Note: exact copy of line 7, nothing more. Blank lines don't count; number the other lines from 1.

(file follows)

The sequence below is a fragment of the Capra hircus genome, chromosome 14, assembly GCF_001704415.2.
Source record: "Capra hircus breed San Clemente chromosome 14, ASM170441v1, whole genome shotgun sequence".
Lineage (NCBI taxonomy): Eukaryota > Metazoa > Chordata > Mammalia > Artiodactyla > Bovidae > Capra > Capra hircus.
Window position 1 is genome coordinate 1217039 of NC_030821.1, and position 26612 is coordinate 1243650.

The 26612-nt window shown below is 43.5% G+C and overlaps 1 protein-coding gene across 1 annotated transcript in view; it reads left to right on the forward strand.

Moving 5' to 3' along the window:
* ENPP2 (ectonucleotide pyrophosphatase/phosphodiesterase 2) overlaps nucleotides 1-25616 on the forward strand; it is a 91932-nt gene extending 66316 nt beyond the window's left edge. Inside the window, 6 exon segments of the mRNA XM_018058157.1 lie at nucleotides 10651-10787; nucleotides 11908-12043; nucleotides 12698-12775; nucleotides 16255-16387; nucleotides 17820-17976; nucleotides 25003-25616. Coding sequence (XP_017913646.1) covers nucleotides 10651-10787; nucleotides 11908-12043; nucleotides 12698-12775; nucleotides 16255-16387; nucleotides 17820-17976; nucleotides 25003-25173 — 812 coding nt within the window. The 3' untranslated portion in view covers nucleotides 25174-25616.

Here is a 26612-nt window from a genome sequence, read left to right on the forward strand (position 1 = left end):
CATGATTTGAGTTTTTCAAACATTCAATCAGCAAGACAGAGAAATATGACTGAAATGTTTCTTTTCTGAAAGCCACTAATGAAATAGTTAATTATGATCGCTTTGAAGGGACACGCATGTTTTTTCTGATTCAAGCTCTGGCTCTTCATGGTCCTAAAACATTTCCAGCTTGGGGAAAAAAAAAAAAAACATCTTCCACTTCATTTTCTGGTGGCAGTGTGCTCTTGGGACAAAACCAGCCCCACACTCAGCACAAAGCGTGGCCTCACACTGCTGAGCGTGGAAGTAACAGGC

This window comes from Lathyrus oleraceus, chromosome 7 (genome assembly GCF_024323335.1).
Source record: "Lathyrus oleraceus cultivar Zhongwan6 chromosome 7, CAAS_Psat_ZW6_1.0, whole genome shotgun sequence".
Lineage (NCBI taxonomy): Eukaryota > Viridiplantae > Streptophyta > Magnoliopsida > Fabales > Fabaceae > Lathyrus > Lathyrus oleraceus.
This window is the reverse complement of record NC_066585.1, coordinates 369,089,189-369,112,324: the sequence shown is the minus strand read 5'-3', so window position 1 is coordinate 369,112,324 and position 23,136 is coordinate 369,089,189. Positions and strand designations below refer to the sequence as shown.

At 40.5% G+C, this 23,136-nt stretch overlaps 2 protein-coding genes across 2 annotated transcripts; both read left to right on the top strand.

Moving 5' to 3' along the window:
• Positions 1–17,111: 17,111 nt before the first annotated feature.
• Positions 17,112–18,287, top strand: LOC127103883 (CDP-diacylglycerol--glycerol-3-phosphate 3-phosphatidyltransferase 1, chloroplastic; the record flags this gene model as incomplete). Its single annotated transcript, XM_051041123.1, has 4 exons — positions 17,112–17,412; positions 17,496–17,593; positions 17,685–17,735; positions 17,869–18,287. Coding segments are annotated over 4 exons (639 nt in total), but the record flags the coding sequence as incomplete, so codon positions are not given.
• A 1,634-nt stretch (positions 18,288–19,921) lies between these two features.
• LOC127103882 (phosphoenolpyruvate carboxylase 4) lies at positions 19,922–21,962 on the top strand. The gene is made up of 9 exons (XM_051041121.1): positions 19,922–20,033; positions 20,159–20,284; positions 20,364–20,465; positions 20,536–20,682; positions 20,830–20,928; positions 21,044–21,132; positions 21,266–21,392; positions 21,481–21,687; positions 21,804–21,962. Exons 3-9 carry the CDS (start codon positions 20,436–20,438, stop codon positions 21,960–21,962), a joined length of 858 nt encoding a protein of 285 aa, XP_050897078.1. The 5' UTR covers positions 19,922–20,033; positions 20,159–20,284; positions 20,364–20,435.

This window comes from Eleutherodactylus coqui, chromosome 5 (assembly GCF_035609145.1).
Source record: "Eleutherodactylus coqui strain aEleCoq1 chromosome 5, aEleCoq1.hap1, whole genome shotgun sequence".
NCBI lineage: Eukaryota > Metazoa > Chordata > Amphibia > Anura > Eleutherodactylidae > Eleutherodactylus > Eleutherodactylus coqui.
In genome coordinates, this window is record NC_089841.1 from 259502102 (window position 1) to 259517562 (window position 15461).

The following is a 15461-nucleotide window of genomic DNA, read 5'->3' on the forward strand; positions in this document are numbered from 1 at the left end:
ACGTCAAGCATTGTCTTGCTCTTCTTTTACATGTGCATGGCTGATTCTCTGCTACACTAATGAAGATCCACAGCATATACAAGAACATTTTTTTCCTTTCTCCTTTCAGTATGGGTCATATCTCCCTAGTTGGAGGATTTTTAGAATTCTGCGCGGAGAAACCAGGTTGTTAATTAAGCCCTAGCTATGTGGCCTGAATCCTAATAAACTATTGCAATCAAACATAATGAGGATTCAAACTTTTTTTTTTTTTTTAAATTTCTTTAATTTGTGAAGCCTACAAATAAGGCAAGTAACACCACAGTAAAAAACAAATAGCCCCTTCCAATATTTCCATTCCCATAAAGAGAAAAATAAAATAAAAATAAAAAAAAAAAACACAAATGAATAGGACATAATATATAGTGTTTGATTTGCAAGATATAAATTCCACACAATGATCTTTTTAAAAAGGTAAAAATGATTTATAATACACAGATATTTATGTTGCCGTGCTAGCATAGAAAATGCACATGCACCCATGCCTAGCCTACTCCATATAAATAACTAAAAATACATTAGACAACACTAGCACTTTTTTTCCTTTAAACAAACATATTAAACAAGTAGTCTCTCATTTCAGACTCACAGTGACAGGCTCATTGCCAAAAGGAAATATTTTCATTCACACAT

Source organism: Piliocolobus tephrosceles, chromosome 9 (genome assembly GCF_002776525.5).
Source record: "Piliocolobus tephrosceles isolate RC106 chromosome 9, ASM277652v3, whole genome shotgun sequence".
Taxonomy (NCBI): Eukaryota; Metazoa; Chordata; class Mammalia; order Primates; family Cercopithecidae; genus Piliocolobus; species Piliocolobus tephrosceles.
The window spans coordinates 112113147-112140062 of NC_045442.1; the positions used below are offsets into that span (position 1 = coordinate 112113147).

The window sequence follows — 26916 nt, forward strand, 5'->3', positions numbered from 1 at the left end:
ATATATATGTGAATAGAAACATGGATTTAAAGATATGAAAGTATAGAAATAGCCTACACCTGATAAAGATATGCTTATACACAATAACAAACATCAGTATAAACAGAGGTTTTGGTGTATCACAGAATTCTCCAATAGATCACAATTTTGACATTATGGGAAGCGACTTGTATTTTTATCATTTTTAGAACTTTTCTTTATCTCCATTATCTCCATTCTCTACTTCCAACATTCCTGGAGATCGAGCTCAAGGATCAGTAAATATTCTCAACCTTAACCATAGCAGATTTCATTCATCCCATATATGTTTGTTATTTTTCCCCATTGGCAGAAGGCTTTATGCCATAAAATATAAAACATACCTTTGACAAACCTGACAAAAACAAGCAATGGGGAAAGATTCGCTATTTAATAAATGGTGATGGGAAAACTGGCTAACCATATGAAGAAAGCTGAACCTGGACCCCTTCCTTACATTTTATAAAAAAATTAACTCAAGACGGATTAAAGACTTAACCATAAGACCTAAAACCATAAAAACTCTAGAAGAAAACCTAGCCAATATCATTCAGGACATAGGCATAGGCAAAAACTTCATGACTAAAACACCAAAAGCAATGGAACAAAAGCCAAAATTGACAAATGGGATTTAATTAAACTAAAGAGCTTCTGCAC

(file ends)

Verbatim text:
* ENPP2 (ectonucleotide pyrophosphatase/phosphodiesterase 2) overlaps nucleotides 1-25616 on the forward strand; it is a 91932-nt gene extending 66316 nt beyond the window's left edge. Inside the window, 6 exon segments of the mRNA XM_018058157.1 lie at nucleotides 10651-10787; nucleotides 11908-12043; nucleotides 12698-12775; nucleotides 16255-16387; nucleotides 17820-17976; nucleotides 25003-25616. Coding sequence (XP_017913646.1) covers nucleotides 10651-10787; nucleotides 11908-12043; nucleotides 12698-12775; nucleotides 16255-16387; nucleotides 17820-17976; nucleotides 25003-25173 — 812 coding nt within the window. The 3' untranslated portion in view covers nucleotides 25174-25616.